New Smooth Soul Survivor - "Love Don't Love Nobody"

Spinners

Soul Tracks is indebted to BK Scholfield from New York City for his recommendation of ‘Love Don't Love Nobody' as the latest in this series of Smooth Soul Survivor's.  The track originally appeared on The Spinners 1974 album ‘Mighty Love' and was written by Joseph B. Jefferson and Charles Simmons who, together with Bruce Hawes, became a massive songwriting presence in the annals of early 70's Philly soul.

Spinners

Soul Tracks is indebted to BK Scholfield from New York City for his recommendation of ‘Love Don't Love Nobody' as the latest in this series of Smooth Soul Survivor's.  The track originally appeared on The Spinners 1974 album ‘Mighty Love' and was written by Joseph B. Jefferson and Charles Simmons who, together with Bruce Hawes, became a massive songwriting presence in the annals of early 70's Philly soul.

In fact Jefferson was a ‘discovery' of Philly arranger/songwriter/producer Thom Bell with whom he got his first writing chance and who introduced him to Hawes and Simmons.  In so doing Bell forged a collaboration that resulted in the O'Jay's smash hit ‘Brandy', numerous compositions for The Spinners through the seventies and three of the bands number one R & B hits, (‘Mighty Love, Part 1', ‘One of a Kind (Love Affair)' and ‘(They Just Can't Stop It) Games People Play').  Other Jefferson-associated songs included the "steppers cut" ‘Aiming at Your Heart' from the Temptations Thom Bell produced ‘The Temptations' and the title track from ‘Jealousy', the 1976 LP by former Delfonics member Major Harris.

Of course The Spinners were the greatest soul group of the early '70s and created a body of work that defined the lush, seductive sound of Philly soul.  This was a golden age and, at the time ‘Mighty Love' was released, Thom Bell was already riding high from the Grammy nomination he had received in the category of Producer of the Year for his work on The Spinners previous, (self titled), collection.  Infused with a mix of seductively scored slow jams and stylish mid-tempo grooves ‘Mighty Love' proved to be another masterpiece and the first single from it to make the charts was the briskly paced title song.  Although it was quickly followed by the Thom Bell composition ‘I'm Coming Home', the real blockbuster was the seven minute plus ‘Love Don't Love Nobody' which peaked at number four on the R&B chart in the fall of 1974.  Just as with ‘Mighty Love', the flip side of ‘Love Don't Love Nobody' was a continuation (‘Part 2') of side one and this elongated version picked up extensive radio play.  Later the tune would again become popular on radio as a track from the 1993 Luther Vandross release ‘Never Let Me Go' but, in terms of artists who clamored to cover this heart-wrenching smoker, it was Ken Boothe who got there first.  Often described as Jamaica's answer to Wilson Pickett, Boothe enjoyed considerable success throughout what was termed the ‘rock steady' era.  Even though he made ‘Love Don't Love Nobody' part of his 1974 album ‘Blood Brothers' the collection remained a secret of his native island for some years.  In fact it wasn't exposed beyond those shores until four years later when Trojan Records marketed and distributed it in the United Kingdom.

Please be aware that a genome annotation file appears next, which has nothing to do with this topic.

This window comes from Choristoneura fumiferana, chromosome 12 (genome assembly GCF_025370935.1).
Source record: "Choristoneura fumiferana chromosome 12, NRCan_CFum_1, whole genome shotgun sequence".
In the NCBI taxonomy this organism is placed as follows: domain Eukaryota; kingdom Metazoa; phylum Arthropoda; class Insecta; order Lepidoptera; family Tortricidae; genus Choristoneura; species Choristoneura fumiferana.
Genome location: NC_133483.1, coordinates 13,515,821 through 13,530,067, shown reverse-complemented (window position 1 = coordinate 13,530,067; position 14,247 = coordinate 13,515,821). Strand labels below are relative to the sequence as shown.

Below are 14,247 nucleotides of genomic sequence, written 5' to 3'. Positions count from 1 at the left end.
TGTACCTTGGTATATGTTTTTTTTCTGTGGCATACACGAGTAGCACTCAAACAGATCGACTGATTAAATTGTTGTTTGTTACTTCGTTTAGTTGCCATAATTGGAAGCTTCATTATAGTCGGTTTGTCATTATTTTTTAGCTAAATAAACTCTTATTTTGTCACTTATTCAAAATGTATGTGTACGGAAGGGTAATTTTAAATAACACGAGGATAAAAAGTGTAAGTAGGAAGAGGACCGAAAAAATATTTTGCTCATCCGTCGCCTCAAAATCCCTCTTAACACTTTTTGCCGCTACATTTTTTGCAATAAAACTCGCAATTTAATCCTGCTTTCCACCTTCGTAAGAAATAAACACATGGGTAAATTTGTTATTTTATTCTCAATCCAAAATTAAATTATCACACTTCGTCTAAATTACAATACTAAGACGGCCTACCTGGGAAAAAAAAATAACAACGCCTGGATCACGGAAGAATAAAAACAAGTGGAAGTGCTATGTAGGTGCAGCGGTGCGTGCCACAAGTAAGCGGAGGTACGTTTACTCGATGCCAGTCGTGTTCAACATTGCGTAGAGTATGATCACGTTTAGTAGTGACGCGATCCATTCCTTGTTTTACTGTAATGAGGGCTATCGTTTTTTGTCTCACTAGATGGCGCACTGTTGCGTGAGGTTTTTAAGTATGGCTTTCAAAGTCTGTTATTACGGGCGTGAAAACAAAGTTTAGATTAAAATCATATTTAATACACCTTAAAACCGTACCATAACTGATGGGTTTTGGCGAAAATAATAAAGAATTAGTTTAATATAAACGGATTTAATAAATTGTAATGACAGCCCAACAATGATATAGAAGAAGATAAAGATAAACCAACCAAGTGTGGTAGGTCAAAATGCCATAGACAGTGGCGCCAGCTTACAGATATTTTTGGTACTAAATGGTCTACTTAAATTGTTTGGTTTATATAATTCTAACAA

Jazz pianist Gene Harris was the next to recognize the magic of ‘Love Don't Love Nobody' when including it on his 1976 Blue Note release ‘Nexus'.  Heavily influenced by Oscar Peterson, his soulful style made Harris one of the most accessible players of his time and another soulful performer with interest piqued by ‘Love Don't Love Nobody' was the wonderful Jean Carn.  Lifted as a single from her 1981 project ‘Sweet and Wonderful' it went on to attain #35 on the R&B chart of that year.

Otis Clay is an artist famous for his refusal to change with the times.  As R&B audiences began to embrace disco Clay stuck with the type of raw, ‘in your face', soul that had first put him on the map. Although from Chicago, Clay's approach always had ‘Memphis' written all over it and in 1983 was very much in his prime when recording the magnificent ‘Live In Japan'.  Among such treasures as ‘Holding On To A Dying Love' and Al Green's ‘Here I Am (Come and Take Me)' was his own special take on ‘Love Don't Love Nobody'.  It is a version that completely eschews the sleek production values of the original which are replaced with Clay's own brand of Southern style soul.

As the nineties ushered in enticing synergies between soul and the newly fashionable sound of urban contemporary, one artist to make the most of it was former Montclairs member Phil Perry.  His 1991 release on Capitol, ‘The Heart of the Man', got him noticed as both a solo recording artist and session vocalist and his 1994 follow up, ‘Pure Pleasure', included his own mammoth seven minutes and forty eight seconds version of ‘Love Don't Love Nobody'.  Over time Perry has became a ‘go to' featured vocalist for a clutch of performers from the world of contemporary jazz and it's from this genre that our final link to ‘Love Don't Love Nobody' can be found.  Maryland born saxman Kim Waters is one of the most soulful players around and his 2001 project ‘From The Heart' features a particularly cool interpretation of ‘Love Don't Love Nobody'.  Later, his label Shanachie kept the tune on the Smooth Soul Survivor radar screen with its inclusion on the seductive compilation from 2007, ‘Quiet Storm - Soul Jams'.

If you know of a great track that is worthy of being a ‘Smooth Soul Survivor' then let Denis Poole know about it at denispoole2000@yahoo.com.

 

 

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